“One of the guys would be leaving the base,” Slais said. “And me and my horn went into the trunk of the car. Later that night, when the gig was over, I’d slip back onto the base again the same way.”
After his stint ended, Slais returned to the Memphis club scene. Thomas joined the Elvin Bishop Band in California and later brought Slais on board.
“Billy can sound like an entire horn section, and he brought that big brass power to the band,” Thomas said, “which filled out our sound and drew big crowds.”
“I used to play two saxes at the same time in Elvin’s group,” Slais said, “but that was mostly show, just some upstage bullshit more than real musicianship.”
In 1975, Slais and Thomas produced the No. 2 hit in the nation, “Fooled Around and Fell in Love,” from Elvin Bishop’s album, Struttin’ My Stuff.
Slais’ association with Thomas continued into another San Francisco horn band called Omega, still fondly remembered for its many gigs at Lake Tahoe venues. Omega members, hand-selected by Slais, included Bret Bloomfeld (Starship), Steph Burns (Huey Lewis, Alice Cooper and Sheila E), Dave Matthews (musical director for Etta James) and Mickey Thomas doing lead vocals. In 1979, Thomas received an invitation to join the new version of Jefferson Starship. Thomas brought Slais on board with Starship, but that incarnation of the band lasted for only one final album.
Soon after, Slais joined Lydia Pense, and they reformed the popular funk/soul band Cold Blood. The band overflowed with talent and, once Slais embraced the project, it flourished.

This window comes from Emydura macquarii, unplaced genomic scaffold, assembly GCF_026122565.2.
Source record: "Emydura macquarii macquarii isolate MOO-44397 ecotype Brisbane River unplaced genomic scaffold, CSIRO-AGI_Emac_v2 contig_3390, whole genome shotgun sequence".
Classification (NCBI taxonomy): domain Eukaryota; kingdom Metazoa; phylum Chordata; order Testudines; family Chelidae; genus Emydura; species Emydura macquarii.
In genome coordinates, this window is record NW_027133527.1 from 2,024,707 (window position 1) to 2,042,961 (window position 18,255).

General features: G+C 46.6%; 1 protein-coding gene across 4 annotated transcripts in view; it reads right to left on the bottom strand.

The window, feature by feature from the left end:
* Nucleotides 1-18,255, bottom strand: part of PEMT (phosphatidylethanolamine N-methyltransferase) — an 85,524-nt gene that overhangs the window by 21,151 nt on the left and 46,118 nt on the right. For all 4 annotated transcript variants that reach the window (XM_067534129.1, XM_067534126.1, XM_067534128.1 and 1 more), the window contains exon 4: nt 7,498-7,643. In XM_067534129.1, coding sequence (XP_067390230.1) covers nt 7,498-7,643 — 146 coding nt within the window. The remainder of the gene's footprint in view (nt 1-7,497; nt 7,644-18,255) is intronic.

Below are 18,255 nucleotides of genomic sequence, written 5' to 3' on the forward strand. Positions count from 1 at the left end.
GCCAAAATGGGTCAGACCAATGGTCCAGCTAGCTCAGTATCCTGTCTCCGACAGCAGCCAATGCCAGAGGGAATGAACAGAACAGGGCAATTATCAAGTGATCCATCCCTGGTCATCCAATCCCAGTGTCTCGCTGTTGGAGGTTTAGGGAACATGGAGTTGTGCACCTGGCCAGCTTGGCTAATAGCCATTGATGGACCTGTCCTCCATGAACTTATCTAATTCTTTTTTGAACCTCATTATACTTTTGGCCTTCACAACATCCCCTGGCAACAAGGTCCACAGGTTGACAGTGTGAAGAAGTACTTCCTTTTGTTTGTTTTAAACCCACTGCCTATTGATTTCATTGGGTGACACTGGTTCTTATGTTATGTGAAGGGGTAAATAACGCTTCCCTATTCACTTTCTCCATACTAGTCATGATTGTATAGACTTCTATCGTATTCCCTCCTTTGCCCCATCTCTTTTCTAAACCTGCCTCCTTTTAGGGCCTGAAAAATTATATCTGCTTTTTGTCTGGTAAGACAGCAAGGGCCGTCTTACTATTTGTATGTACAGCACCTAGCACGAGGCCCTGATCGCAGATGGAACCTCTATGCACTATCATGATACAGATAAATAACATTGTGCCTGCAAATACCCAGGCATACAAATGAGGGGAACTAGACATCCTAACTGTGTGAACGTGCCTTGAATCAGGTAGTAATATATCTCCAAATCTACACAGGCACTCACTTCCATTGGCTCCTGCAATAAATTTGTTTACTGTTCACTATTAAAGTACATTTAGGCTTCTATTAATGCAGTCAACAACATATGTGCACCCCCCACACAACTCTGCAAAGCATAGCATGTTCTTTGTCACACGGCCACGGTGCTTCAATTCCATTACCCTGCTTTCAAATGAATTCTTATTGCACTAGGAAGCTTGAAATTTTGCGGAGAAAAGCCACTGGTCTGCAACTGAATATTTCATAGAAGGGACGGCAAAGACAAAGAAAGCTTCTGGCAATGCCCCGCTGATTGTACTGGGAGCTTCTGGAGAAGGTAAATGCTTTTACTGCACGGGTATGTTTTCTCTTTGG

Slais and Thomas plan to work together on at least two projects within the next year, a tribute to Thomas’ roots in gospel and an R&B/gospel album with Reno keyboardist Kevin Tokarz under the moniker “Sons of Thunder.” (A massive heart attack in 2002 inspired Slais to return to his Christian roots, kindling his interest in gospel music.)
Slais has collaborated on various projects over the years with Steven “Doc” Kupka, baritone saxophonist and founding member of Tower of Power. They have published at least 15 arrangements together and maintain a fast friendship, which has survived their adversarial relationship across cribbage and Scrabble boards.
“Billy’s got a great ear,” Kupka said, “which means he can really hear the music, and that’s why when we played R&B, like when I backed up him and Mick Gillette on trumpet; it was always real tight.”
As entertainment coordinator for Siena Hotel Spa Casino’s Enoteca jazz lounge, Slais has been responsible for bringing such major talents to Reno as Roger Smith, keyboardist for Tower of Power and producer of the Jazz Roscoe album series, keyboardist Dave Matthews, also of Tower of Power, and Paul Williams’ Grammy-nominated keyboardist John Lee Sanders. When such notables play Reno, Slais arranges for local performers to sit in. Slais himself often accompanies other members of the Enoteca Jazz Ensemble with innovative keyboard performances and his soulful saxophone talent. He also directs and arranges music and rehearsals for regional talents like Laurie Thomas and the Trick.
“One thing the musician’s life will teach you is that it’s what you’re doing today that counts,” Slais concluded. “I’m glad people in Reno know my history, but, in this business, your credits mean nothing if you can’t play well right now. You’ve got to be on your game!”